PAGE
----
October 13, 2009
(NewsUSA) – Perhaps more so than many adults, tweens worry
about global warming and pollution. Now, many of these youth are ready to bring change to their
families, schools and communities.
According to a recent Boys & Girls Clubs of America (BGCA) and Staples
Foundation for Learning (SFFL) survey of more than 1,200 youths, ages 11-13, 92 percent of tweens
said they are "very concerned" or "somewhat concerned" about the environment. Nearly half recycle
or reuse their food and drink containers, and 40 percent would watch less television and play fewer
video games to save energy.
One example, Florida's Edgewater Boys & Girls Club Torch Club, was named a winner
of the "Be Great. Be Green" National Project Award for the Club's efforts to educate members about
environmental stewardship and sustainability of resources, while also motivating neighbors to take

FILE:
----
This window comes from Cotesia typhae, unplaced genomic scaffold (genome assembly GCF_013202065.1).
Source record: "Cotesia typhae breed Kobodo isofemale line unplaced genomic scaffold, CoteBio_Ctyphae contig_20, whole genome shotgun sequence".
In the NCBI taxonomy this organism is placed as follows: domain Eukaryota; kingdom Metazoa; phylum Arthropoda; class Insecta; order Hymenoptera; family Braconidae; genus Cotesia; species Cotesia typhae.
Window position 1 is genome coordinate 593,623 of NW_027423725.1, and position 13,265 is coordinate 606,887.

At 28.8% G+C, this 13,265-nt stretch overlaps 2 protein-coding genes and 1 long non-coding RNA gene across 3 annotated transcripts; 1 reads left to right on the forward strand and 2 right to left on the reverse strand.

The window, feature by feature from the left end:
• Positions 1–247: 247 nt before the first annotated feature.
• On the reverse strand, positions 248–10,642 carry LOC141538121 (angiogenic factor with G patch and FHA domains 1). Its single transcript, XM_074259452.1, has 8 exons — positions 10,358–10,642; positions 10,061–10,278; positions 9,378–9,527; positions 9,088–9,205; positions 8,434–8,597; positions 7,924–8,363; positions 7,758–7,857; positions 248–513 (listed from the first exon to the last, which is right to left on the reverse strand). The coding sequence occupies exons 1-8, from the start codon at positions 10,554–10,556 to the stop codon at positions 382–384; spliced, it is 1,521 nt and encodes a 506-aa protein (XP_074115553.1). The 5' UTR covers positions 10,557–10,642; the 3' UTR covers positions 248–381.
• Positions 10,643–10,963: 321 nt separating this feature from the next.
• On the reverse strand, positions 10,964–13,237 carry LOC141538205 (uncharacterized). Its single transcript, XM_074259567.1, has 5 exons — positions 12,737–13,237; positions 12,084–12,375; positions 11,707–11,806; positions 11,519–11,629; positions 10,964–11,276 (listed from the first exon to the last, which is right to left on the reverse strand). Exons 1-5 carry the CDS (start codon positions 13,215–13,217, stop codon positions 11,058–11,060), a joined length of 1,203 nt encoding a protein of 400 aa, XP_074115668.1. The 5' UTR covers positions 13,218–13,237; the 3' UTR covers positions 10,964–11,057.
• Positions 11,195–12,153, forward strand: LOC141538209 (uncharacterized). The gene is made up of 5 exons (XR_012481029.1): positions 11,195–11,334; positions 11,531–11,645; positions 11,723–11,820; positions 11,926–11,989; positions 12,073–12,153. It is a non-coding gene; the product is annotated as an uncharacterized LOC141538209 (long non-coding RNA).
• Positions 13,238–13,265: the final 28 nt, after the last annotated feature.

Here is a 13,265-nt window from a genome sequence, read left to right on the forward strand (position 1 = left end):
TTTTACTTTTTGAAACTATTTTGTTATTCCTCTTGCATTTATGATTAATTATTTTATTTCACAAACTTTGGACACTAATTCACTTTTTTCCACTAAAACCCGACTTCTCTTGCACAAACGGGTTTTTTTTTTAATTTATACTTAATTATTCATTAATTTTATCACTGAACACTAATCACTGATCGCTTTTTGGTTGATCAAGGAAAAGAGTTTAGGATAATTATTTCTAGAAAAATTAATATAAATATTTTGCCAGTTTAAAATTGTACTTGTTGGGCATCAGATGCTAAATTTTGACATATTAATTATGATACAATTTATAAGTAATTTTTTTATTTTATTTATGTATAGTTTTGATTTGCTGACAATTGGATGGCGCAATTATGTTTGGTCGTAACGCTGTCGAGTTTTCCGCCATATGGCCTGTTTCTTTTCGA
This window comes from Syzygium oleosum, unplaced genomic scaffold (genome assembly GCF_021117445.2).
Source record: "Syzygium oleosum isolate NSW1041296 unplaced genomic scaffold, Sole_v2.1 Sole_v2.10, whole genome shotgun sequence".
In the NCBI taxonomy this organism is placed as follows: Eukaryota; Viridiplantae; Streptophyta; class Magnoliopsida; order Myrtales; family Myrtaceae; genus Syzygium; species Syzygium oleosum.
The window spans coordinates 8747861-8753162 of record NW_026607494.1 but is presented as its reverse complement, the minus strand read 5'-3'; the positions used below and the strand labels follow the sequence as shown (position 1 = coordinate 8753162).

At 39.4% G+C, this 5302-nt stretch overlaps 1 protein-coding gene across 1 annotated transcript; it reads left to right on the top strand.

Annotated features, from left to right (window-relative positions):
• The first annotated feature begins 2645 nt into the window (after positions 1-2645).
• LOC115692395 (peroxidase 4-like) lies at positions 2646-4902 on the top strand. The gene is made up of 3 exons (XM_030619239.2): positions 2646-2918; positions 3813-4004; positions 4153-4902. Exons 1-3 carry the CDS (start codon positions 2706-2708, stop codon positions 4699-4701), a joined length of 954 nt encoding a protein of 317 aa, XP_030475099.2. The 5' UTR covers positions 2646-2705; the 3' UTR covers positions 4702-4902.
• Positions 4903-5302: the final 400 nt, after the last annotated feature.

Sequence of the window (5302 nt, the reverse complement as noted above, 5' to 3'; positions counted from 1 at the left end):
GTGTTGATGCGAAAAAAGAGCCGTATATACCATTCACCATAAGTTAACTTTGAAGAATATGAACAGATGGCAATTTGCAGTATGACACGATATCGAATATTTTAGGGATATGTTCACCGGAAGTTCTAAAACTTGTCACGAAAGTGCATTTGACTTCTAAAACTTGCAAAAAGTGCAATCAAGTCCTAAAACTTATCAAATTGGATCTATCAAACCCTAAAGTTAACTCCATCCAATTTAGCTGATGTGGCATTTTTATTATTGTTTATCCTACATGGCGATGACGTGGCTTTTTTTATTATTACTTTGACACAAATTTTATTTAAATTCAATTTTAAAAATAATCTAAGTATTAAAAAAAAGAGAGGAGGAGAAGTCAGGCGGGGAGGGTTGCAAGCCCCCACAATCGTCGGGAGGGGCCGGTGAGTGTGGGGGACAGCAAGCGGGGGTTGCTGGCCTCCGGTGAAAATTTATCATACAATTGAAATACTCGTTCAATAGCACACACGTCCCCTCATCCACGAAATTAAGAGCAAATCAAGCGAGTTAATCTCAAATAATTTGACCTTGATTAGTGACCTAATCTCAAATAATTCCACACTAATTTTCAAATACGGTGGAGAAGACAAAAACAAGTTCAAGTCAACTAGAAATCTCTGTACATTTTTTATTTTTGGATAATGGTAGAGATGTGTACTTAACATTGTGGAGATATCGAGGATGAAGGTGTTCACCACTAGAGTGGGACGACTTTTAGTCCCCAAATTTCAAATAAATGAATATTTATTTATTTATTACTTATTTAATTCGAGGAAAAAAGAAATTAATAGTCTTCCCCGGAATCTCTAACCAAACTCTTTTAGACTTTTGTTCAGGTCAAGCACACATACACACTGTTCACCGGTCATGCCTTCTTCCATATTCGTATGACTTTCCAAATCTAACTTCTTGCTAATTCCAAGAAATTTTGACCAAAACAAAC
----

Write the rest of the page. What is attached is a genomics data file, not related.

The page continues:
action. Awarded by BGCA and SFFL, the national award is designed to raise awareness about
environmental issues and motivate youth, educators and parents to take action.
"We all know how important it is to protect our country's natural resources so they
can be enjoyed for generations to come," said Camille Winbush, an actress best known for her roles
on "The Secret Life of An American Teenager" and "The Bernie Mac Show," and a judge of the "Be
Great, Be Green" award. "When youth are educated about environmental issues, they become involved
in their communities and are able to make big changes."
Along with SFFL, BGCA wants parents, educators and children to take a tiny green
step by being on the lookout for green office and school supplies throughout the
*Recycled pencils. The good old No. 2 isn't going anywhere anytime soon, but now you can
find recycled pencils. Made from some of the billions of scrapped tires in stockpiles today, the
RENEW Recycled Tire Pencil's casing is made from 30 percent recycled tires. With a No. 2 graphite
core, the pencil also contains bio-degradable latex-free erasers.
*Eco-friendly pens. If you're more of a pen person, be on the lookout for recycled
and biodegradable versions by Pilot or Industries of the Blind.
*Re-binders. No student can get through the school year without a binder. Recycled
binders from Re-Binder are not only eco-friendly, but sturdy and cheap.
For more information, visit www.staplesfoundation.org and www.bgca.org.